How to connect a servo to the Arduino

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Servo Cable

The continuous rotation servos that come with the BoeBot have a 3-wire cable for connecting it to the power and controller. The black wire is the ground, the red wire is the power (positive) and the white wire (sometimes yellow, depending on the servo) is the signal wire. The signal wire is used to send the control signal to the servo. All three wires run together into a single, standard hobby servo connector.

Wiring the Connection with a Breadboard

To help you to understand how the servo connections work, we are going to show you how to hand wire the connections.

First we are going to use the two 3-pin headers to connect the servo cables to the breadboard. To do this we are going to need five jumper wires; functionally the wires can be of any color, but to follow the circuit we recommend that you have one black wire, one blue wire, one yellow wire, and two red wires.

Parts needed

Next we want to look at the schematic for the connections.

Servo connection schematic

As you can see, both servos have their black wires connected to ground and their red wires connected to 5V. However, the white signal wires each connect to a different Arduino pin. The left servo gets connected to digital pin 10, while the right servo gets connected to digital pin 11. This is because we want to be able to control the servos independently.

Since the black wires are both being connected to ground (called 'common ground'), we can connect both of the black wires to one ground port. Likewise, the two red wires can be connected together to the a +5 volt port (since they are both using +5 volts). The two white signal wires, however, will be using two different signal pins in order to control the servos independently and should not be wired together.

First we will place the 3-pin headers for connecting the servos to the breadboard:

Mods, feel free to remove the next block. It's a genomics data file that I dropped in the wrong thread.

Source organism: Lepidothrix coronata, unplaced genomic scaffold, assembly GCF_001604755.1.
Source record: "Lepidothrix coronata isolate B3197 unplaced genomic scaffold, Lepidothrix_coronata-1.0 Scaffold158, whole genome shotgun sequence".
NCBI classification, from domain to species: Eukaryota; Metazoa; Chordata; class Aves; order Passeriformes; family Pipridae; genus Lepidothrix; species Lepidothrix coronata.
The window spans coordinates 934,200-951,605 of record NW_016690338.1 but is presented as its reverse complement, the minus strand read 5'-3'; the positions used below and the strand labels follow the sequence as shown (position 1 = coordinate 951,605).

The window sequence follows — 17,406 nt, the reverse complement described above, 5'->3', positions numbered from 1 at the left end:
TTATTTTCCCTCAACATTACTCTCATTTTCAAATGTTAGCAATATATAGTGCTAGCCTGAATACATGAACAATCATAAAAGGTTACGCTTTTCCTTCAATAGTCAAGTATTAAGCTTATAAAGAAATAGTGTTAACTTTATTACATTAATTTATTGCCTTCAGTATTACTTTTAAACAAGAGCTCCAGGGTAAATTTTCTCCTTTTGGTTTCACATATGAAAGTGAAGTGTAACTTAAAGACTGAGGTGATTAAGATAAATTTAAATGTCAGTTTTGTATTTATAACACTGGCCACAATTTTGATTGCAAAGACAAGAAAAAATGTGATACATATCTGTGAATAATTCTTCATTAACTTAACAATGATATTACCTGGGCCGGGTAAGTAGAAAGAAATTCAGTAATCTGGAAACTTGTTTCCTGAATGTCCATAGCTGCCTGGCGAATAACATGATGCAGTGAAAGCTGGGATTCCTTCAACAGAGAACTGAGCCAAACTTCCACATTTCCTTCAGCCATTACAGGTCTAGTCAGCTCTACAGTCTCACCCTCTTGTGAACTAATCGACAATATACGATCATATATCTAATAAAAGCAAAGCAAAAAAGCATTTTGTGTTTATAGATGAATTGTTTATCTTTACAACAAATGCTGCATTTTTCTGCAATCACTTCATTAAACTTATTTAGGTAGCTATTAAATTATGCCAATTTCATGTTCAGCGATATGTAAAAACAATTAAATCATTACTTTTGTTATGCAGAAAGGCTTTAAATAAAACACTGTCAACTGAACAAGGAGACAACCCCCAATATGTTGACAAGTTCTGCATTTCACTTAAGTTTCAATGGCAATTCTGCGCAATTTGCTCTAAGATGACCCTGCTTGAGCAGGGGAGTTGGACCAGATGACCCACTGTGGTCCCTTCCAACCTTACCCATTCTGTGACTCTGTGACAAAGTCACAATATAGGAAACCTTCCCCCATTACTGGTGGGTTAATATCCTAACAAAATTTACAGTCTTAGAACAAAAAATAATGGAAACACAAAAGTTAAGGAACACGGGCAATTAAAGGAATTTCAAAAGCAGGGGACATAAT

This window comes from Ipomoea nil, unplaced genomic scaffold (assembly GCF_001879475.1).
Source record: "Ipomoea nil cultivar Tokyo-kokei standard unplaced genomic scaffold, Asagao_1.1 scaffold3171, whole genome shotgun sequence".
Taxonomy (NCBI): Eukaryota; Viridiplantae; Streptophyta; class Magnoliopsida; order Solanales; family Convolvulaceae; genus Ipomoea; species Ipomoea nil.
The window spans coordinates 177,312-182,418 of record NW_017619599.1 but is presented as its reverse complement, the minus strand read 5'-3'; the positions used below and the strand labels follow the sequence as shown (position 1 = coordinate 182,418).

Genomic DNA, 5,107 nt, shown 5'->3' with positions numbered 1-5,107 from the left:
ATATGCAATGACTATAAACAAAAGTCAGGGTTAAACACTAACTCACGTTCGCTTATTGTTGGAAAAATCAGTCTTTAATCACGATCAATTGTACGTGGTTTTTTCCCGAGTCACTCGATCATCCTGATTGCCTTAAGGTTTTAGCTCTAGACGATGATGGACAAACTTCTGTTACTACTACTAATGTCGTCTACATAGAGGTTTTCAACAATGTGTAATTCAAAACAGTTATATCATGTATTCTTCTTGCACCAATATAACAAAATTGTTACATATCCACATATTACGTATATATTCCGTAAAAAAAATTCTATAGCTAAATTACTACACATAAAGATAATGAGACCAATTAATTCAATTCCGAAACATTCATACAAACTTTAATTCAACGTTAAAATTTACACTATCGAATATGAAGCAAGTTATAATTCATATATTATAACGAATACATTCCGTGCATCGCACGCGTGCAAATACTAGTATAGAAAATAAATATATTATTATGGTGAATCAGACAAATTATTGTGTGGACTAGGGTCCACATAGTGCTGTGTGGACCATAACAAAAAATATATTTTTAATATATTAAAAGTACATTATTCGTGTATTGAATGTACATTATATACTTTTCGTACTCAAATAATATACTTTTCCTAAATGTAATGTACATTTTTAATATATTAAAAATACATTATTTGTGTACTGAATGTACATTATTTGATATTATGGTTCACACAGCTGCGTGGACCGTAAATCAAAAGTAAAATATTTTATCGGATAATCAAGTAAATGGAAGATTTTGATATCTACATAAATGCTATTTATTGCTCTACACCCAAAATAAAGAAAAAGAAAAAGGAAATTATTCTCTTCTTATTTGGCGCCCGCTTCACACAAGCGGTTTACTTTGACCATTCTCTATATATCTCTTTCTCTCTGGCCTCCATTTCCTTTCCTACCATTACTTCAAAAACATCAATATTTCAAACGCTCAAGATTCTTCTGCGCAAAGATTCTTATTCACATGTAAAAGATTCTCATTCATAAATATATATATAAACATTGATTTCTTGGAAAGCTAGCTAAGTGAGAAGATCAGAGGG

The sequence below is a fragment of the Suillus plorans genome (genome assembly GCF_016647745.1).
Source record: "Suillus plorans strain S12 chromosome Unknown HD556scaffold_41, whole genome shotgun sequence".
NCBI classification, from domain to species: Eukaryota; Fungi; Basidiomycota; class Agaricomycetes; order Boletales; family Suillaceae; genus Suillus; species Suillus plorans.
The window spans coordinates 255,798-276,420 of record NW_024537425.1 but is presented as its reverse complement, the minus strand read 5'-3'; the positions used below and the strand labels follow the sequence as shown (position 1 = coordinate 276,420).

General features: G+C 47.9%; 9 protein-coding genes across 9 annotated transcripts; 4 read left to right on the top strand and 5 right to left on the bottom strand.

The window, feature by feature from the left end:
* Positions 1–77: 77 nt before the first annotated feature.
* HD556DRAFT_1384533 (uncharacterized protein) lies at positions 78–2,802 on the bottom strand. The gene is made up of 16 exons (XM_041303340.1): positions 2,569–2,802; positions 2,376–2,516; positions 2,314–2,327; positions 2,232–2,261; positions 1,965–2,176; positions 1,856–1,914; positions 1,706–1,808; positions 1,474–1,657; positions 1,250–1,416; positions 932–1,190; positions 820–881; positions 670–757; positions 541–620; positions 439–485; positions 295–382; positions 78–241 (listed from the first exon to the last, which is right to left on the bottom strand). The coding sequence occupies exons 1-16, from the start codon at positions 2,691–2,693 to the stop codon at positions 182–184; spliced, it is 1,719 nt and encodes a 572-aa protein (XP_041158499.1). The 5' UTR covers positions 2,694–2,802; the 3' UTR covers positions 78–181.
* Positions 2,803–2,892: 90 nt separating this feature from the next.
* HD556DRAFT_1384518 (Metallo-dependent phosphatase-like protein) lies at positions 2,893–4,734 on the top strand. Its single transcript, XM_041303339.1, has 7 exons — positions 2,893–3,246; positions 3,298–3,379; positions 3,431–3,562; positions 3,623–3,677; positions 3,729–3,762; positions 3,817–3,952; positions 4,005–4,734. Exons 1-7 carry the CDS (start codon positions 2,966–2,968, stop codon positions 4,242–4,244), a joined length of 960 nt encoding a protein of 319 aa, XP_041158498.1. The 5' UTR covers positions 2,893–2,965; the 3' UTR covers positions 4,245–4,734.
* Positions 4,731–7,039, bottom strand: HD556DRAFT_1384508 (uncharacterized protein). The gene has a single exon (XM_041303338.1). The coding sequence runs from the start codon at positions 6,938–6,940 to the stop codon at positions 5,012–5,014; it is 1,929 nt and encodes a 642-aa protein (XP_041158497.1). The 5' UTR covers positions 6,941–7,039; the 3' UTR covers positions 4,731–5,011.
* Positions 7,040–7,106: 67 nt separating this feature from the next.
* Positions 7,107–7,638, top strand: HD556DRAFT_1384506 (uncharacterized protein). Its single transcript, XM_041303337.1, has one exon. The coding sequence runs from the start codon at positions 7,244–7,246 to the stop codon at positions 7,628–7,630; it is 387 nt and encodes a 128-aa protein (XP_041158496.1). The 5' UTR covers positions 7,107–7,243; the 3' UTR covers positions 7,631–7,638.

Placing the servo connectors

Now we can connect the power and ground pins.

Connecting the power and ground

Next we can connect the signal connector pins to the Arduino pins.

Connecting the signal pins to the Arduino pins

Once that is completed we are ready to connect the servo wires to the connector pins (shown below).

Servos connected to the breadboard circuit

Notepad.gif NOTE: The servo wires in the image are yellow for visibility reasons. The actual color of the signal wire of the servos in the kit are white.

BoeBot Shield connections

While hand wiring the connections is not hard, it does take up a large amount of space on the breadboard that could be used for other components. Thankfully, the BoeBot Shield has four connections on the shield that allow you to plug the servo connectors directly into the board. On the shield (near the edge of the breadboard) you will see a group of pins shielded by plastic. These are the servo pins. When connecting the servos, always make sure that they are correctly orientated (as noted on the shield's silkscreening; the black wire should be closest to the breaboard). Plugging the servos in the wrong way could cause a short and damage the servo (and possible the Arduino). The servo bank is wired to the Arduino's digital pins 10, 11, 12 and 13. You can tell which pin the signal is connected to by the small number near the signal wire of the plug.

A close up of the numbers identifying the servo connection

We will drive the BoeBot's servos with pins 10 and 11, so you will need remove the servo connections from the breadboard and plug them into the servo bank connections 10 and 11. The left servo should be plugged into port number 10.

Servos connected to the servo bank connectors
Servos connected to the servo bank connectors